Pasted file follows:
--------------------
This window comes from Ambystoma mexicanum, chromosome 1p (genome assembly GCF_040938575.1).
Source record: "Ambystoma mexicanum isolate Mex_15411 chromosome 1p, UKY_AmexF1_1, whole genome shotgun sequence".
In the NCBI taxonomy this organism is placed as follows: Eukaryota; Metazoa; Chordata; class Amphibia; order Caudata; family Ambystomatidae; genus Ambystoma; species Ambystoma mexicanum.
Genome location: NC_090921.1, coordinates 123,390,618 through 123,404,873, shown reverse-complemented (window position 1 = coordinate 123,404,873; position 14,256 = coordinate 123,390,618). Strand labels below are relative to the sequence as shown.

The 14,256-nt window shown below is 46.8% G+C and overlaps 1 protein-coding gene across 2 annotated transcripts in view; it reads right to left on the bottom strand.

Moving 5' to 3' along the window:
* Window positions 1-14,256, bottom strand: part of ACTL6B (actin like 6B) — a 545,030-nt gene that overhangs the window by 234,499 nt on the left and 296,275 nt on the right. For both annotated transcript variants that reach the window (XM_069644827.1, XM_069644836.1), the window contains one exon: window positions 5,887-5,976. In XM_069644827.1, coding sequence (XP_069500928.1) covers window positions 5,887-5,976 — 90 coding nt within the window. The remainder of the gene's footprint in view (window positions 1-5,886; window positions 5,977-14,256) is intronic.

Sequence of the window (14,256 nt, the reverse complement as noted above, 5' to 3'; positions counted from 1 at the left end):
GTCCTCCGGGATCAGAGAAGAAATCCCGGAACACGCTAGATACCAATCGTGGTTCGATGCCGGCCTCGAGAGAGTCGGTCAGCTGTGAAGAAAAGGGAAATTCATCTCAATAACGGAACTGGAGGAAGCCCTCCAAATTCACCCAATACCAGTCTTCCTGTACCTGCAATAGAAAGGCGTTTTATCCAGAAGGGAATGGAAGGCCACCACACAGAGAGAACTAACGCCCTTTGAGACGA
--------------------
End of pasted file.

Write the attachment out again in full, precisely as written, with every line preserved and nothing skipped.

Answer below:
This window comes from Ambystoma mexicanum, chromosome 1p (genome assembly GCF_040938575.1).
Source record: "Ambystoma mexicanum isolate Mex_15411 chromosome 1p, UKY_AmexF1_1, whole genome shotgun sequence".
In the NCBI taxonomy this organism is placed as follows: Eukaryota; Metazoa; Chordata; class Amphibia; order Caudata; family Ambystomatidae; genus Ambystoma; species Ambystoma mexicanum.
Genome location: NC_090921.1, coordinates 123,390,618 through 123,404,873, shown reverse-complemented (window position 1 = coordinate 123,404,873; position 14,256 = coordinate 123,390,618). Strand labels below are relative to the sequence as shown.

The 14,256-nt window shown below is 46.8% G+C and overlaps 1 protein-coding gene across 2 annotated transcripts in view; it reads right to left on the bottom strand.

Moving 5' to 3' along the window:
* Window positions 1-14,256, bottom strand: part of ACTL6B (actin like 6B) — a 545,030-nt gene that overhangs the window by 234,499 nt on the left and 296,275 nt on the right. For both annotated transcript variants that reach the window (XM_069644827.1, XM_069644836.1), the window contains one exon: window positions 5,887-5,976. In XM_069644827.1, coding sequence (XP_069500928.1) covers window positions 5,887-5,976 — 90 coding nt within the window. The remainder of the gene's footprint in view (window positions 1-5,886; window positions 5,977-14,256) is intronic.

Sequence of the window (14,256 nt, the reverse complement as noted above, 5' to 3'; positions counted from 1 at the left end):
GTCCTCCGGGATCAGAGAAGAAATCCCGGAACACGCTAGATACCAATCGTGGTTCGATGCCGGCCTCGAGAGAGTCGGTCAGCTGTGAAGAAAAGGGAAATTCATCTCAATAACGGAACTGGAGGAAGCCCTCCAAATTCACCCAATACCAGTCTTCCTGTACCTGCAATAGAAAGGCGTTTTATCCAGAAGGGAATGGAAGGCCACCACACAGAGAGAACTAACGCCCTTTGAGACGA